REDRESS pays tribute to survivors on the UN day in support of victims of torture
Tomorrow the international community will honour victims of torture on the UN Day in Support of Victims of Torture.
On this day REDRESS pays tribute to the increasing number of survivors who are rising up to demand justice and, in so doing, helping to turn the tide from a culture of impunity to one of accountability, despite the many obstacles that still persist on the way.
In recent years, we have seen survivors hold governments accountable for failing to protect them; advancing cases and setting precedents for other survivors; affirming their own rights as well as the rights of other survivors; helping bring about fundamental changes in the law and changing perceptions of torture.
In 2012, three elderly Kenyan torture survivors won a historic legal victory which forced the British government to acknowledge for the first time the torture inflicted by the colonial administration upon thousands of prisoners in the 1950s. Their victory broke the silence and denial that had surrounded the suffering of so many victims for decades.
Also in 2012, in another case brought by Lahoucine El Haski, a Moroccan national, against Belgium, the highest human rights court in Europe upheld the prohibition on the use of evidence obtained through torture. Mr El Haski was convicted of terrorism in Belgium, based on evidence obtained in Morocco allegedly under torture or ill-treatment.
In the DRC, hundreds of survivors have risen up to demand justice for the atrocities committed against them during the armed conflict. In a development which would have been unthinkable just a few years ago, three Congolese warlords have had to answer charges before the International Criminal Court and two have been convicted since.
These examples are just a few of many. Only last year, REDRESS worked on 123 cases relating to 810 survivors in 23 countries. Some our clients’ recent successes are:
– Mr Dev Bahadur Maharjan, a Nepali teacher. He was arrested by the army and held in secret detention for nearly a year, where he was kept blindfolded or hooded at all times, and subjected to severe beatings. He brought a case against Nepal before the UN main human rights body. In a landmark first, as part of the remedy awarded by the UN Human Rights Committee, Nepal was told to enact a law criminalising torture and to repeal laws granting immunity to alleged perpetrators of torture and enforced disappearances.
– Tanya (her name has been changed), a British humanitarian aid worker. She was raped at an Egyptian checkpoint by a military officer. After she complained to the Parliamentary Ombudsman, the Foreign Office was forced to change their guidance on handling sexual violence complaints worldwide and improve training for their consular staff.
– Mr Leopoldo García Lucero, a Chilean survivor from the Pinochet-era, won an important ruling before the Americas’ highest court which upheld the right to justice and to reparation for exiled torture survivors.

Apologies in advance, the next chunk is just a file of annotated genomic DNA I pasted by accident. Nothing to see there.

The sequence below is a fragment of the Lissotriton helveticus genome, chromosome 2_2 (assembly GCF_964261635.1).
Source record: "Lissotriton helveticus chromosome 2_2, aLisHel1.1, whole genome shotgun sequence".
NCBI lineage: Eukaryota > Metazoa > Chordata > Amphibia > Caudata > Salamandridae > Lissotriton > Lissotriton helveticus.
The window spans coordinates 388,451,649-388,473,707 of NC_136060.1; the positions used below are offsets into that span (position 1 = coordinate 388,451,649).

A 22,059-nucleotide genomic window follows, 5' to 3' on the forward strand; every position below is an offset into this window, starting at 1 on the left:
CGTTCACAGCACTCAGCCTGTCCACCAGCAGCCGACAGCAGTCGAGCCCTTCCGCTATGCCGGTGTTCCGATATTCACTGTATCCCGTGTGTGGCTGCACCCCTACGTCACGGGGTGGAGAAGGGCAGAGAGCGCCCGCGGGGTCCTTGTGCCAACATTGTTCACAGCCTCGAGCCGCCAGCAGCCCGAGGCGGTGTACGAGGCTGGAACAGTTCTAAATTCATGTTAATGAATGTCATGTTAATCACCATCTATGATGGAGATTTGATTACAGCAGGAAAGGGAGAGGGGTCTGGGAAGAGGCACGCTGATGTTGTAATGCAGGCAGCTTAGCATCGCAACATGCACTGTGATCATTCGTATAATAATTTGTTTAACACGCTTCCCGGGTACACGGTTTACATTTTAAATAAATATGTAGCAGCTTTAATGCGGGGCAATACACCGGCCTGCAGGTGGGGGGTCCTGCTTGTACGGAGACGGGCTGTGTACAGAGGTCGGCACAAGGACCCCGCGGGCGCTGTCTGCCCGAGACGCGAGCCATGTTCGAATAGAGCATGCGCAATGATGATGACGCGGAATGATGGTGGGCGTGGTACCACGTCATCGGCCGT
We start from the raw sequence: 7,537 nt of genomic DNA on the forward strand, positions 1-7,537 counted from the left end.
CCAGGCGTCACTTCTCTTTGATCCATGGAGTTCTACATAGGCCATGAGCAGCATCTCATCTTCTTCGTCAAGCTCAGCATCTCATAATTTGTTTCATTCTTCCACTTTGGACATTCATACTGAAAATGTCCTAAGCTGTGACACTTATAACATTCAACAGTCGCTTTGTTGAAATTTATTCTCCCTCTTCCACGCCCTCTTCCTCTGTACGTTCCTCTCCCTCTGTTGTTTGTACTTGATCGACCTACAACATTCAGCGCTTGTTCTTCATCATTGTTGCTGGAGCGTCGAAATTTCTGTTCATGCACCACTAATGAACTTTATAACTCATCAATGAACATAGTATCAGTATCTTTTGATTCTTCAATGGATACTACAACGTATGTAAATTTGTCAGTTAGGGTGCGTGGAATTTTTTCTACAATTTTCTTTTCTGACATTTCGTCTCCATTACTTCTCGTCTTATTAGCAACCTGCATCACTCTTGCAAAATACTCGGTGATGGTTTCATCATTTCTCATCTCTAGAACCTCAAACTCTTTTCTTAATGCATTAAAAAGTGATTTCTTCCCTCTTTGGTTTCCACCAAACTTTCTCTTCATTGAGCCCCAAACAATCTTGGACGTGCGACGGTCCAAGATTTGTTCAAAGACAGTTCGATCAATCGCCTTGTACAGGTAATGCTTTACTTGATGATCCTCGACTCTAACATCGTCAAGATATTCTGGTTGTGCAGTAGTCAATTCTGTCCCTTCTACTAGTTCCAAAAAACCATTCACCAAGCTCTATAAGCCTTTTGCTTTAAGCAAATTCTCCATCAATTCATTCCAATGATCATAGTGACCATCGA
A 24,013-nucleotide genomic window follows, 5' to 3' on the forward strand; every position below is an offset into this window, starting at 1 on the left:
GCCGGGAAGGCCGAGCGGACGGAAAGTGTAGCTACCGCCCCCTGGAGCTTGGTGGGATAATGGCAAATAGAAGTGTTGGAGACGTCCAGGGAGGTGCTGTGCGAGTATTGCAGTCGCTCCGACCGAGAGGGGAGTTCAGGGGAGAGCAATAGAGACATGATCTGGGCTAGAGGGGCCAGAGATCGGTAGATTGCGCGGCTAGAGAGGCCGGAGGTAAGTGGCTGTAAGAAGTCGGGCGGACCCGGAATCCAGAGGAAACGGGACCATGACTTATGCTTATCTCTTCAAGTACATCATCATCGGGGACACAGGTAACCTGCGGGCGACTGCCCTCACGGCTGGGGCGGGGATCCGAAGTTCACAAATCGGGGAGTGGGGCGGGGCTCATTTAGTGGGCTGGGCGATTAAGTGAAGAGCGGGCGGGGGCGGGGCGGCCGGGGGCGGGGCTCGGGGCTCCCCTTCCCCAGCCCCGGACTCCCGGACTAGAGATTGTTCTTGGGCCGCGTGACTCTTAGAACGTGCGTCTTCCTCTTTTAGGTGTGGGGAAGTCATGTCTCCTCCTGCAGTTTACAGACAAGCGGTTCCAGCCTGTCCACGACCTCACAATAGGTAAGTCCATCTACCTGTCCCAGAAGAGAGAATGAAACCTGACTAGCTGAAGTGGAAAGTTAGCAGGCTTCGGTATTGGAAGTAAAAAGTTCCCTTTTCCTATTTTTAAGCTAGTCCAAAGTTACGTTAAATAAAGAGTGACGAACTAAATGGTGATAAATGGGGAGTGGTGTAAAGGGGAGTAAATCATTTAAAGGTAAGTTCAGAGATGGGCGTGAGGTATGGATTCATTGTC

– Mr Gabriel Shumba, a Zimbabwean human rights defender. He was arrested, beaten, hooded, electrocuted, burned with a chemical substance and forced to sign a confession for a crime he didn’t commit. He had to flee Zimbabwe. His case highlighted the brutal repression of regime opponents. He won a case against Zimbabwe before Africa’s human rights commission and Zimbabwe was requested to pay him compensation and to bring those responsible to account.
– Mr Necati Zontul, a Turkish immigrant who was raped by Greek coastguards, won a case before Europe’s highest human rights court which highlighted the poor conditions of detention and ill-treatment suffered by many migrants in Greece. The court found that his rape amounted to torture and ordered Greece to pay him €50,000 in compensation.
The court also heavily criticised the actions of the Greek authorities. This is what these survivors have said about their pursuit of justice:
“This important ruling adds to Africa’s struggle against impunity, and the case is representative of thousands who have suffered torture and various indignities at the hands of a repressive regime in Zimbabwe,” said Mr Shumba.
“It was important to fight the Foreign Office on this, because not only did many of their staff not do their job to assist me, but I felt their behaviour reflected a wider pattern of blaming the victim that sexual violence victims often experience,” said Tanya.
“I am glad that the judgment recognized that Chile could have done more for victims like us. I also hope the judgment will help prevent similar events from happening in the future,” said Mr Garcia Lucero.
“I am so happy that they recognised that this was rape and torture. And even though my attackers are not in jail, still they have been labelled as guilty,” said Mr Zontul.
Carla Ferstman, Director of REDRESS, said: “We are seeing more survivors rising up from terrible and dehumanising experiences to speak out against injustice, to challenge governments that have failed to protect them and to demand their day in court. With their courage, we are beginning to win the fight against impunity.”
Coinciding with 26 June, REDRESS has also launched a multi-lingual advertising campaign in community publications in the UK to raise awareness among survivors of their options to seek justice.
For further information please contact Eva Sanchis, REDRESS’ Communications officer on [email protected] or +44 (0) 20 7793 1777.
About REDRESS: REDRESS has been helping torture survivors obtain justice and reparation since 1992. It works in partnership with like-minded organisations around the world to end impunity and eradicate the practice of torture worldwide. REDRESS has intervened in a range of leading torture cases in the UK and abroad. More information about our work is available on